Jamesville township, in the same coun
ty, will doubtless be thrown out for
the same cause. In the City of
Italeigh, despite the well organized
system of watching the polls, inaugura
ted by George 11. Snow and the Wake
County Democratic executive Commit
tee, many illegal votes were cast, for
the most part by boys under age.
I collate much evidence that thus far
lias reached us. It may suffice to sai
nt present that there are four kinds of
influence that was frseley resorted to
by the Radicals and with disastrous ef
fect to as. First—The whisky and
und tobacco influence was tfAYTteH most
powerfully in the counties of Yadkin,
Surry, Stokes, Wil/ces, Ashe, and Ire
dull, and it is thought in the-e western
counties alone 3,000 votes wire gained
by this means for the Radictw ticket. —
Second—The Ku-Klux bug»ar—hold
ing the Force bill over the and
frightening them into to
Radical ascendancy. Thi^Eierrorism
was chiefly confined to of
Rutherford, Cleveland, Li ncoln,
Moore, ami Chatham. quite
3,000 votes were thus Third
—The importation of an
other greater means In
Warren, Caswell, and
Guilford this means very
eflective. Fourth lavish
and throughout the Fifth (Gen
eral Leach’s), and in Fourth
District, thousands of the
Radical ticket were tlms^^Hincd. —
When such vast otitis to he
contended against, in trutJßn have
done extraordinarily well. —New York
•A. IVo w Fleet ion Law.
The following bill, which was intro
duced into the Senate by ( Hou. Colum
bus Heard, of the 19th Senfterhd Dis
trict, has passed both house-., and lacks
only tho signature ot the Governor to
become a law. He will, no doubt ap
prove it to-day :
To be entitled, an Act to Regulate the
Time of Holding Elections in the
State of Georgia.
Sec. 1. Be it enacted, &c., That
all elections here after to be held in
said State, under the constitution and
laws thereof, except for members of
Congress, Presidential eleetors, and
county officers, shall bo held ou the first
Wednesday in October of thff particu
lar years in which, under the Constitu
tion, elections are required to be held,
at the places established by law,
and under the election jfcw of the
Sec. 2. That all elections for mem
bers of Congress shall be held on Tues
day after the first Monday ia November
of the year 1572, and on the same day
in every second year thereafter.
Sec. 3. That all elections for county
officers shall be held on the first Wed
nesday in January of the years in which,
under the Constitution and laws of said
State, elections should be held to fill
such offices, beginning on the first Wed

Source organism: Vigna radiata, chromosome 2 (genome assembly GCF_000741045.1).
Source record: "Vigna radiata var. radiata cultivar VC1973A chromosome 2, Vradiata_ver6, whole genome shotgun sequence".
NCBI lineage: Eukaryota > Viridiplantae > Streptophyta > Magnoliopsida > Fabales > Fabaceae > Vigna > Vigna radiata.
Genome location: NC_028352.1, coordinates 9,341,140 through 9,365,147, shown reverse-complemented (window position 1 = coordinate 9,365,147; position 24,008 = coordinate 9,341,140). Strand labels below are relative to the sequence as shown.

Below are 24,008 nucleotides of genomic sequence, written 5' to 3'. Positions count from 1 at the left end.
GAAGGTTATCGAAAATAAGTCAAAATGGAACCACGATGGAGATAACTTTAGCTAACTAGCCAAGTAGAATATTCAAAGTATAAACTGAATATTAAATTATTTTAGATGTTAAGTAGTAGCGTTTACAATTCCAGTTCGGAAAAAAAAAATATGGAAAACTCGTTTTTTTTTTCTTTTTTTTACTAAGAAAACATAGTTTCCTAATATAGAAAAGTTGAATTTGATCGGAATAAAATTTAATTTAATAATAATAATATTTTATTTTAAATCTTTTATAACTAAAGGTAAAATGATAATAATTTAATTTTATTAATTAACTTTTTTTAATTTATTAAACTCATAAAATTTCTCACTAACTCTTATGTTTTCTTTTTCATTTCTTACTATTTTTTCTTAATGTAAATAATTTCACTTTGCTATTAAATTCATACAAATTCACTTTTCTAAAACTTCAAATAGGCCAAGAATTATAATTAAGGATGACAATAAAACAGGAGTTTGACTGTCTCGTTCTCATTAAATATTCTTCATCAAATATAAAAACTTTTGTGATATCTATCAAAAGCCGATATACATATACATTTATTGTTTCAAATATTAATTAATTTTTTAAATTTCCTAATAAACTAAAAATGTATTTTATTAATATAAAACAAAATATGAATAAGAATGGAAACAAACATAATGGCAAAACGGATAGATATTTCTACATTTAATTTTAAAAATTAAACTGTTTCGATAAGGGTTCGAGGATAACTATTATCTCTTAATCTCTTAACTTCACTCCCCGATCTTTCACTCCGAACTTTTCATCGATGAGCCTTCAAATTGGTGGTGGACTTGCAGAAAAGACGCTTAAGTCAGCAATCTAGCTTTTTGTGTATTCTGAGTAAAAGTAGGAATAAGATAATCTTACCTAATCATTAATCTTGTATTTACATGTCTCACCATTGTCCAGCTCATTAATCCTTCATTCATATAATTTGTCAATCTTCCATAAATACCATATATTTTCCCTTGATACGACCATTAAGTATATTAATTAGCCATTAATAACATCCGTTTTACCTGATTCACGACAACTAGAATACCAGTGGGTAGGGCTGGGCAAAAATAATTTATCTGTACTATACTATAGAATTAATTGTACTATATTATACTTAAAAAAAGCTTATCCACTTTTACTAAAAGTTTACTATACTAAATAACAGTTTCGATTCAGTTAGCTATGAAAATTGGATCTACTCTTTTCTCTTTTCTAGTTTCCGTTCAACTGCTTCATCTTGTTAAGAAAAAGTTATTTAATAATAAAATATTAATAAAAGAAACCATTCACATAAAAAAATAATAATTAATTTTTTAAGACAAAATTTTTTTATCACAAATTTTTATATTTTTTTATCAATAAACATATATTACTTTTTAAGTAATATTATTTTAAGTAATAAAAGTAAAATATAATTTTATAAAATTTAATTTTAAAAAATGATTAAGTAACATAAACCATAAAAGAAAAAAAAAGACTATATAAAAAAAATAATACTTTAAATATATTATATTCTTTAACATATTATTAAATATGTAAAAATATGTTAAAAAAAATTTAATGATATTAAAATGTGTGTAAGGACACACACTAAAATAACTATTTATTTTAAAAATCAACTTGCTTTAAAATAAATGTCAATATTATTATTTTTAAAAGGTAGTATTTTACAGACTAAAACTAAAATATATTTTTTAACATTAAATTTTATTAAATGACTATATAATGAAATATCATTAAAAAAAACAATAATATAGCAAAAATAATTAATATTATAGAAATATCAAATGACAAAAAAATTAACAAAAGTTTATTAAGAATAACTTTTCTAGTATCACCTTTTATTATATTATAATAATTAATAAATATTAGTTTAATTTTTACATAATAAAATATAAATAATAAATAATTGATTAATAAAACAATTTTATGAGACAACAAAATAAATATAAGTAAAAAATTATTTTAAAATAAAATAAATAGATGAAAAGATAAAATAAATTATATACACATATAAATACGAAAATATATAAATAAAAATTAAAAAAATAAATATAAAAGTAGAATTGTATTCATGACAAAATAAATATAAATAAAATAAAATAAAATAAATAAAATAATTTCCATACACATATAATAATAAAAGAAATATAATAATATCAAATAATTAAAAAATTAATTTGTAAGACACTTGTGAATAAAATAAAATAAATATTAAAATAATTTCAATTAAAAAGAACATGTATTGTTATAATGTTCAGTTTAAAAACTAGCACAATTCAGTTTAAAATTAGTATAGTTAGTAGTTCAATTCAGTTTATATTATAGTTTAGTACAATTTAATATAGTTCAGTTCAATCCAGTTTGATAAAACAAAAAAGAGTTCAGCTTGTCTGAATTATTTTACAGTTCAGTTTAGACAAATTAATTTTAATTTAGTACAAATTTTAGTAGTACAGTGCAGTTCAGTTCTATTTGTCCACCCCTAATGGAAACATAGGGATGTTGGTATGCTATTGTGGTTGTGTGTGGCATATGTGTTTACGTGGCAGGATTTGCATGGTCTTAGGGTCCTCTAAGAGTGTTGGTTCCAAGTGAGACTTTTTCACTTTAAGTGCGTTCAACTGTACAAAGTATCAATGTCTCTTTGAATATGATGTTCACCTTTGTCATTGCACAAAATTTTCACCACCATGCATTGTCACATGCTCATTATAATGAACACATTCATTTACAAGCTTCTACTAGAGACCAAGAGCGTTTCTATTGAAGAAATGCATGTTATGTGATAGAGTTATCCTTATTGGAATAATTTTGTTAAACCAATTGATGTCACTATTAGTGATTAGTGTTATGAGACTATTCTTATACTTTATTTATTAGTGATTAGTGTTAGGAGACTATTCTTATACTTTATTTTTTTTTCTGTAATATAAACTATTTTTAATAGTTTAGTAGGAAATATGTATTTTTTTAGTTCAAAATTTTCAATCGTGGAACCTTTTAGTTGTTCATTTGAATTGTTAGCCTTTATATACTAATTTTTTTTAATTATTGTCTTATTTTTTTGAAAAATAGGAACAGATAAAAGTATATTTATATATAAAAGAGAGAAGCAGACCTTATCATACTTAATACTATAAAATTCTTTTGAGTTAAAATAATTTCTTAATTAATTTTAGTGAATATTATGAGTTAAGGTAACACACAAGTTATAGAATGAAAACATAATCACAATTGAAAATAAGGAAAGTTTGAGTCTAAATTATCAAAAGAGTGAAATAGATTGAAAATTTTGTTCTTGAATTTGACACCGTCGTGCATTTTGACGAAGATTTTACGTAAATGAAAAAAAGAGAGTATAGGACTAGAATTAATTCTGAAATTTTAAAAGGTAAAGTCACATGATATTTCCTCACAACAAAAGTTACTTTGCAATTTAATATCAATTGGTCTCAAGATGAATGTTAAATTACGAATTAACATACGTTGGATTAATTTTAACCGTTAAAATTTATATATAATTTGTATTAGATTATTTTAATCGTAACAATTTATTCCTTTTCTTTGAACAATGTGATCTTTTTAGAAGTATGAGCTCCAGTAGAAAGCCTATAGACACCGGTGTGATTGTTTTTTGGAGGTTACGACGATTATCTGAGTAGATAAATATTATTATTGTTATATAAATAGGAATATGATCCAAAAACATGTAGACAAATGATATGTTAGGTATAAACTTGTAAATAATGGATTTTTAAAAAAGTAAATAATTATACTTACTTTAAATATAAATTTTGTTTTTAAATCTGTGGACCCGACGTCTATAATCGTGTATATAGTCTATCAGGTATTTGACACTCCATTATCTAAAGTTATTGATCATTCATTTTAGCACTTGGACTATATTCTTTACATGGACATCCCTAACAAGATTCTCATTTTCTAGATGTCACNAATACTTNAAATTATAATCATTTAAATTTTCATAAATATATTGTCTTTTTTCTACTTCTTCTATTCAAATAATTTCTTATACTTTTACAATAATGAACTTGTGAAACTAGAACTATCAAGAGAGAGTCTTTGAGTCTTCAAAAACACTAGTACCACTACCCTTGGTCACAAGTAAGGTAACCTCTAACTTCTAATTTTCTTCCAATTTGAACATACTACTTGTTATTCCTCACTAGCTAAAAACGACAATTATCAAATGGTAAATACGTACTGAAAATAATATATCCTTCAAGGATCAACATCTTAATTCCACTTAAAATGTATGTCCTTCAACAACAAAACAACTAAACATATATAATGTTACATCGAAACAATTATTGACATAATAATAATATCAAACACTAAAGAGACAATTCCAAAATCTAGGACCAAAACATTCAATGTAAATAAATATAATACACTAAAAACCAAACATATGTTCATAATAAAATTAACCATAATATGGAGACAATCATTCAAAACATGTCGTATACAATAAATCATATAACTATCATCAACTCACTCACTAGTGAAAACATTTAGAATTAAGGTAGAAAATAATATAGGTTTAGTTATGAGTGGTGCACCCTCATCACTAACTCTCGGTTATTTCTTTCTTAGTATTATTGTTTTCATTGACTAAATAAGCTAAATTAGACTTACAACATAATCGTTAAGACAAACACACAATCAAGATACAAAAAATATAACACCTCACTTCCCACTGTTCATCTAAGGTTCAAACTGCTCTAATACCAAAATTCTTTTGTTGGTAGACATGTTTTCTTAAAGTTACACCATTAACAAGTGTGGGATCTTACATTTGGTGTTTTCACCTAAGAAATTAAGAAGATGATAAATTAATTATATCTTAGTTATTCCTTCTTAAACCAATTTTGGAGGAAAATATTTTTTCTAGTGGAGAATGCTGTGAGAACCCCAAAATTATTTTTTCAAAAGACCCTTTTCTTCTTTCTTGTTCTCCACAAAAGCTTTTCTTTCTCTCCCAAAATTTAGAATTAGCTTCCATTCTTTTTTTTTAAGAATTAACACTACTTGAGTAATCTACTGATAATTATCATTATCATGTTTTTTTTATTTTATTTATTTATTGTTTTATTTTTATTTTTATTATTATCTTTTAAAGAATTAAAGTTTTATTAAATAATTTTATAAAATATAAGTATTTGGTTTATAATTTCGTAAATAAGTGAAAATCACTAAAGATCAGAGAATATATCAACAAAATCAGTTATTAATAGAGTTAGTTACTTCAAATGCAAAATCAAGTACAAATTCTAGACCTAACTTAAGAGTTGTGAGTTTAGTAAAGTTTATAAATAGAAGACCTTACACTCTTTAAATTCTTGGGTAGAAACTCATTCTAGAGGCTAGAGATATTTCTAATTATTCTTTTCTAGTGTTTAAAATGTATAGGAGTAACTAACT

nesday in January, 1573.
llerschel V. Johnson. -—Governor
Johnson does not refuse to be made a
party to the bargain and sale at Balti
more, for neither he, nor any sensible
man, believes that any such bargaiuand
sale was made. As between Greeley
and Grant, our information "is that he
favors the former, and as a choice of
evils will give him his support. There
is no more prospect of his leading the
Republican ticket in the State than
there is that the editor of the Chronicle
will stick to the trutli during the cam
paign in his assertions about his po
j litic-al opponents,— Augusta Chronicle.
Thu AH»any Prisoners.
The telegram brings us the news
that the President is about to pardon
\out some eighteen of the unfortunate
men who were consigned to the cells
ol the Albany Penitentiary, by the
packed juries of Judge Bond’s Courts.
Whatever may be the influences which
ha*e brought about this tardy exhibi
tion of Executive clemency—justice is
the right word —or the motives of the
President, the announcement will carry
light and joy to hearts and homes made
desolate by an inhuman persecution
i which had dragged from those homes
the supporting arm of the father, and
the light giving presence of the son,
and left wife and mother and children
to meet the terrible conflict with sor
and waut, and the more dreadful con
consciousness that their loved ones
were pining in a distant felon’s cell.
The history of these Ku-Klux trials
is one of the dark pages of the long pe
riod of oppression and wrong to which
the people of the South have been sub
jected. Let us thank God that any in
fluence has been found strong enough
to relieve the utter blackness of the
closing pages of an act of humanity, or
justice, whatever term may be applied,
which redeems the character of our rul
ers from the charge of that ‘utter inhu